Have you ever heard of ‘blue mind wellness’? The science behind it is that when we are close to water our minds are more at rest and we have greater wellbeing. The health outcomes for people directly by the coast is massive. It proves that there is so much poetic licence that we can use with our coast; we can wash away the old and bring in the new. 

Ruth: If the government could do one thing to make your town better, what would it be?

Darren: There should be focus on the blue new deals. You know we talk about green deals; we at Hartlepool Action Lab want the blue new deal; we want the industry and sustainable practices; we want to use our ocean as a blue commons for the public to benefit from. 

‘Our ocean as an asset’

Caitlin: We agree that everything you are saying is vital. Taking advantage of the sea is a brilliant idea. Is this something Hartlepool Action Lab could place pressure on through their voice?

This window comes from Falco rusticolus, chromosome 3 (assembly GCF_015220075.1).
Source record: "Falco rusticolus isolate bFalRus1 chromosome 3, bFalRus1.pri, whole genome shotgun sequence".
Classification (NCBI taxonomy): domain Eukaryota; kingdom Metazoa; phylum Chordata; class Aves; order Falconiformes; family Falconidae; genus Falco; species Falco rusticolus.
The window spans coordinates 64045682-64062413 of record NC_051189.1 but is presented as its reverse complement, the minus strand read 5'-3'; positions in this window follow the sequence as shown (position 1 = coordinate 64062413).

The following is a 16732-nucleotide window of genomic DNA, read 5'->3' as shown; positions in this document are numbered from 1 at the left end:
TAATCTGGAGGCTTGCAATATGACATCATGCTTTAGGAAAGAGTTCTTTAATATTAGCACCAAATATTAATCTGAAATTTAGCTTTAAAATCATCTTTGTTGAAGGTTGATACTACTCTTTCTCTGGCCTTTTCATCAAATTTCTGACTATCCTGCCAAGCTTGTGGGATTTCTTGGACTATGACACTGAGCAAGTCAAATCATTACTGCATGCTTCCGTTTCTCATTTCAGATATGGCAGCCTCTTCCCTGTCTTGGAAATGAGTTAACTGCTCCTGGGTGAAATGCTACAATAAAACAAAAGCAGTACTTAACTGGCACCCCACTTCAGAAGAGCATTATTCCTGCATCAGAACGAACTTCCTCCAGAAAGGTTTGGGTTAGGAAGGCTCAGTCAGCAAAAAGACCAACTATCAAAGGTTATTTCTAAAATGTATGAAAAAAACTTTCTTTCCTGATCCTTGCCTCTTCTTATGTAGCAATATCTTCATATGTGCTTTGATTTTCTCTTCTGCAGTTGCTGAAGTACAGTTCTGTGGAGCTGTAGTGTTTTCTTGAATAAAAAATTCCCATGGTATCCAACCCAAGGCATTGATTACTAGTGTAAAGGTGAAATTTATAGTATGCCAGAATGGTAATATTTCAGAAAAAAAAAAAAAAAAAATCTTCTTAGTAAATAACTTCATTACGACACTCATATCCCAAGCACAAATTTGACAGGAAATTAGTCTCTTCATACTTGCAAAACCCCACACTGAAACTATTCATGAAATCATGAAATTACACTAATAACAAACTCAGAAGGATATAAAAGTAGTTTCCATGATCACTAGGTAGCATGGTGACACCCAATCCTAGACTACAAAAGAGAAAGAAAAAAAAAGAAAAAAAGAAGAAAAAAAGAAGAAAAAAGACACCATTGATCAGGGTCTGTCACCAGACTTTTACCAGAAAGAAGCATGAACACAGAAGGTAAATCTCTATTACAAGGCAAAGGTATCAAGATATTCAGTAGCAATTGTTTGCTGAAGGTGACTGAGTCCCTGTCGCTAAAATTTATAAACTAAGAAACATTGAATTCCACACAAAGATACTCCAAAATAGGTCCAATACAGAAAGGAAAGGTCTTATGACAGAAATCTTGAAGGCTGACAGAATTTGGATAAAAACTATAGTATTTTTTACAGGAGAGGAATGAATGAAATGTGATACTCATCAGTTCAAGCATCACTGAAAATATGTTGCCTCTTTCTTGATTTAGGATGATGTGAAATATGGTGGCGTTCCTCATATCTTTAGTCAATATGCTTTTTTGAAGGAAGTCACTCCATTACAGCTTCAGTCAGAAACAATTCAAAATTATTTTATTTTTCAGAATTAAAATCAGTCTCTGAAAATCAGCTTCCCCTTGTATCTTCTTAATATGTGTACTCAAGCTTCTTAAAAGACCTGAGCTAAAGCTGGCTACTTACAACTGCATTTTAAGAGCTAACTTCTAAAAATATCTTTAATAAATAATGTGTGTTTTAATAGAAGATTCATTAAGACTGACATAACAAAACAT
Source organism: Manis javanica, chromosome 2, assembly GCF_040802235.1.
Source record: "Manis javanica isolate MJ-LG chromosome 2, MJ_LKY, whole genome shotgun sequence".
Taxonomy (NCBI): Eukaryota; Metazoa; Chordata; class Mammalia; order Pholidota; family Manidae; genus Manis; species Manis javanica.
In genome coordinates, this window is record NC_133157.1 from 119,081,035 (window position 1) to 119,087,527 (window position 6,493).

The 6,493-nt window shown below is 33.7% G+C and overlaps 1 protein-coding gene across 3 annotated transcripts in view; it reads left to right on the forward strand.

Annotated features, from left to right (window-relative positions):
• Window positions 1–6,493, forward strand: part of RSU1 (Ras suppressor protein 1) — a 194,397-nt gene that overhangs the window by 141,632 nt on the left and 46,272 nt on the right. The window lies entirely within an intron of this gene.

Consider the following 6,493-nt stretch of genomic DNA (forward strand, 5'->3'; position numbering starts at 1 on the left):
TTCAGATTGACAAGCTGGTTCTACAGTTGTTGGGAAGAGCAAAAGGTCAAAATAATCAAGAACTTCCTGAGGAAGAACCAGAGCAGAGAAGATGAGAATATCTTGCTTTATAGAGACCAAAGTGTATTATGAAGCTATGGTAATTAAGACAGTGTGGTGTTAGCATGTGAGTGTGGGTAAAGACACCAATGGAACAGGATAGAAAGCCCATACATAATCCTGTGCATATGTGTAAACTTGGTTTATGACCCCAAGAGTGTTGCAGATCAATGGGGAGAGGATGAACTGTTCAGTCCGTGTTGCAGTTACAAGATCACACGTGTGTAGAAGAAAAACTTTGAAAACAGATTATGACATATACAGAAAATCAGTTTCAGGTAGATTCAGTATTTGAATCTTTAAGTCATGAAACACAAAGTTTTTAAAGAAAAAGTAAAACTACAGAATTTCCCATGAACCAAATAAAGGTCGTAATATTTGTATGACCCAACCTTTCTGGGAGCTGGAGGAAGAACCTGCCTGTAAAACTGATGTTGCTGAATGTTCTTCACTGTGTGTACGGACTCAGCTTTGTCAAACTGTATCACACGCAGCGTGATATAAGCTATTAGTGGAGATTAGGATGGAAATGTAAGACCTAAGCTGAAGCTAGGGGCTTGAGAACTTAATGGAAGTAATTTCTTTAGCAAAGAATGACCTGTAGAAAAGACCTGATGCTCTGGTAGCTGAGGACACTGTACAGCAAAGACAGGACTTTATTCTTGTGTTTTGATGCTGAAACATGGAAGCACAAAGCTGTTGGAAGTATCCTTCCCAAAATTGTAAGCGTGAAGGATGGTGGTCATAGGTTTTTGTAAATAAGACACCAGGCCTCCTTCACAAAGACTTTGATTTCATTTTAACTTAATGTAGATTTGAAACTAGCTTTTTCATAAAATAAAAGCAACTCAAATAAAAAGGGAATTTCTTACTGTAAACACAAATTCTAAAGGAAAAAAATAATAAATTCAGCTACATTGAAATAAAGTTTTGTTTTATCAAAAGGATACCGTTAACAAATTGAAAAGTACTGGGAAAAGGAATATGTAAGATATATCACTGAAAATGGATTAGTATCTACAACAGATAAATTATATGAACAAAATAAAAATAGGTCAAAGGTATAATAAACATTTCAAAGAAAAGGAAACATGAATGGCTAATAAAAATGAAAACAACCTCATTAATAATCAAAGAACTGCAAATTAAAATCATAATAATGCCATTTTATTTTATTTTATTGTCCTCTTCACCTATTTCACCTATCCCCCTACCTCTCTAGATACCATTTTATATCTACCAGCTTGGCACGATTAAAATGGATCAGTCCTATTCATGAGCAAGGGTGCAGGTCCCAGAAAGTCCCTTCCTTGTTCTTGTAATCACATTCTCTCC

Darren: For all the place-based, asset-based approaches we have put into Hartlepool, we have never seen our ocean as an asset until we have recently been learning about it, to be honest. The poverty crisis is hitting; there are all these different issues. If you go to the people of Hartlepool and say “give us your five issues you are facing”, no one is going to say “the polar ice caps are melting, the crabs are dying, and the ocean is more acidic than ever” etc, but they are real crises that we can meet, while also creating social good and community wealth.

Get people out to the ocean, make them feel proud of where they live, touch on the heritage and history of the place. This is not beyond the realm of imagination; so our next inspiration for the work with JRF is to run some experiments and prototypes around how we can energise and organise the coastal community, to start looking at those initiatives in the Emerging Futures.